Event to inform caregivers of traumatized youth

Published 6:59 pm Friday, January 17, 2020

By SCOTT MIMS / Staff Writer

An upcoming mini-conference in Alabaster seeks to inform people who interact with traumatized children and teens.

“Raising Resilient Children—It Takes a Community” will be held Friday and Saturday, Jan. 24 and 25, at Restore Alabaster, 128 Market Center Drive. The event is hosted by the Shelby County Foster Parent Association and presented by the Shelby County Children’s Policy Council’s Early Childhood and Education Committee.

Anyone from parents, teachers, coaches, mentors, caregivers to relatives of youth may benefit from the free conference.

“This is amazing information for any parent but critical for any type of caregiver that is interacting with children and teens from hard places,” said Amanda Manzanilla with the Shelby County Foster Parent Association. “It’s a lot of really helpful information to help make them more equipped.”

Friday’s portion of the event kicks off at 7 p.m. with a “Behaviors 101” session led by Sonia Martin, LICSW, PIP. Saturday’s workshops begin at 8 a.m. with “Intro to TBRI—Trauma Informed Classroom” led by Alicia Witt, followed by “Conscious Discipline” led by Joy Winchester. The latter two workshops target teachers, educators and professionals working with youth.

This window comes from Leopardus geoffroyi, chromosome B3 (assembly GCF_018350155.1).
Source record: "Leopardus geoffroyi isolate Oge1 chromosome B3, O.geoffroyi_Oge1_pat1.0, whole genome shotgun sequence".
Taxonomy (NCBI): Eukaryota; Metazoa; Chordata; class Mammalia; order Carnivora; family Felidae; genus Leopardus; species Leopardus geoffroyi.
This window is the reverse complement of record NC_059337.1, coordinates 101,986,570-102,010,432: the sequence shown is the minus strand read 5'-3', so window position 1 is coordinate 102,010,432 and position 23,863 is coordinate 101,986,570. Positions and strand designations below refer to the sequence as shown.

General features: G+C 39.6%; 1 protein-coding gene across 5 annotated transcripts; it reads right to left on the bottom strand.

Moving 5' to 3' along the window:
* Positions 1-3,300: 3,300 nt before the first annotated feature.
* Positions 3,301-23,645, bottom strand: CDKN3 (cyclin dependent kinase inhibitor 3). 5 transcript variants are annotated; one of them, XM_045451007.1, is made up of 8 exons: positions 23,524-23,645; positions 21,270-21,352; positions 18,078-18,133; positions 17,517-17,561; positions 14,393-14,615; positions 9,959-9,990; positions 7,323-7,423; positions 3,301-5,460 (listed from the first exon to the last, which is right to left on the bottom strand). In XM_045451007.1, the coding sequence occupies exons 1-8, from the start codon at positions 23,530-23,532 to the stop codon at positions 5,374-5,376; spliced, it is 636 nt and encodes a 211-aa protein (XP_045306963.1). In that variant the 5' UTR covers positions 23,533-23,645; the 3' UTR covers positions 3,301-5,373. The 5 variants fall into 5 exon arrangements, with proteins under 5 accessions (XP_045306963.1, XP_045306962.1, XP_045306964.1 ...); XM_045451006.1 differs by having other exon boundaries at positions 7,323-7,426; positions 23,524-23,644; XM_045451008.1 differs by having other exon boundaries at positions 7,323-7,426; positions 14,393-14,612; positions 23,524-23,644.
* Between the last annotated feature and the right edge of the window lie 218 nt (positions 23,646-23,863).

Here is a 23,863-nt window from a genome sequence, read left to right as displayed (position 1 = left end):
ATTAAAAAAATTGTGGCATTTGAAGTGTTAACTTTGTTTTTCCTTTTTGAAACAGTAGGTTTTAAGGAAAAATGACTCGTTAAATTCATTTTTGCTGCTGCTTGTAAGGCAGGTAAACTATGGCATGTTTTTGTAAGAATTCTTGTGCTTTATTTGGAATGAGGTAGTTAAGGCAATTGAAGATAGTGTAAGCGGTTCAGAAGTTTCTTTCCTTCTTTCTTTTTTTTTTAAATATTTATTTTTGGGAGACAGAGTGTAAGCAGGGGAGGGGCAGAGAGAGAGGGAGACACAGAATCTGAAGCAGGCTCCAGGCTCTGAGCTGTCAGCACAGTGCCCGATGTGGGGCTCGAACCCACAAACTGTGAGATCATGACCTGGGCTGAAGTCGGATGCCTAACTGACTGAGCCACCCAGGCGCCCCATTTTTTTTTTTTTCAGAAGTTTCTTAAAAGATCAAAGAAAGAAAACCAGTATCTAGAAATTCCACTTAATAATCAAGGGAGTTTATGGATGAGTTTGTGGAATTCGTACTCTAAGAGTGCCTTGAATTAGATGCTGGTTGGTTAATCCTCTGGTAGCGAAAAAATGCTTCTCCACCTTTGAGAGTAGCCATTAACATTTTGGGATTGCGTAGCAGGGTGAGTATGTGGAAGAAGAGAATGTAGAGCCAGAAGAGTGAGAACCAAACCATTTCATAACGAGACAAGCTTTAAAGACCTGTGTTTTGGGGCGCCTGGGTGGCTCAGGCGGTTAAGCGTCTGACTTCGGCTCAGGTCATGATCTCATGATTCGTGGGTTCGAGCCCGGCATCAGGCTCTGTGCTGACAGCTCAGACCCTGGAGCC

A separate workshop for relatives focusing on kinship and guardianship is also scheduled for Saturday.

Manzanilla indicated the goal of the conference is to equip the community as a whole to better serve children who have experienced family separation, medical trauma, abuse, neglect or any traumatic event.

“I’m excited about the opportunity to get this trauma and sensory-based knowledge out there in the community,” she said. “A lot of times we see at home our kids can succeed, but when we’re out in the community when they’re at school, daycare, church or even at extracurricular activities, we see those teachers and caregivers are not equipped with the trauma and sensory-based knowledge of why our kids do the things they do that looks so different from their peers.”

Martin, who will lead the “Behaviors 101” session, has seven teenage boys, three of whom were adopted internationally. She is also a foster parent for Montgomery County DHR.

“The training itself helps empower and equip foster and adoptive parents with strategies to mitigate some typical trauma behaviors,” Martin said. “The conference as a whole encourages them to plug in as a whole and to walk alongside and be in community with other parents who are experiencing the same hardships and joys.”

Myra Shaw, co-chair of the Early Childhood and Education Committee and director of programs at Childcare Resources, invited anyone who works with children to attend.

“The training is free and it is open to the community,” Shaw said. “As we know, it takes community support to help children and families thrive. We want children to be lifelong learners.”

Registration for the event is on Eventbrite; also look for the event on Facebook. No childcare is available onsite.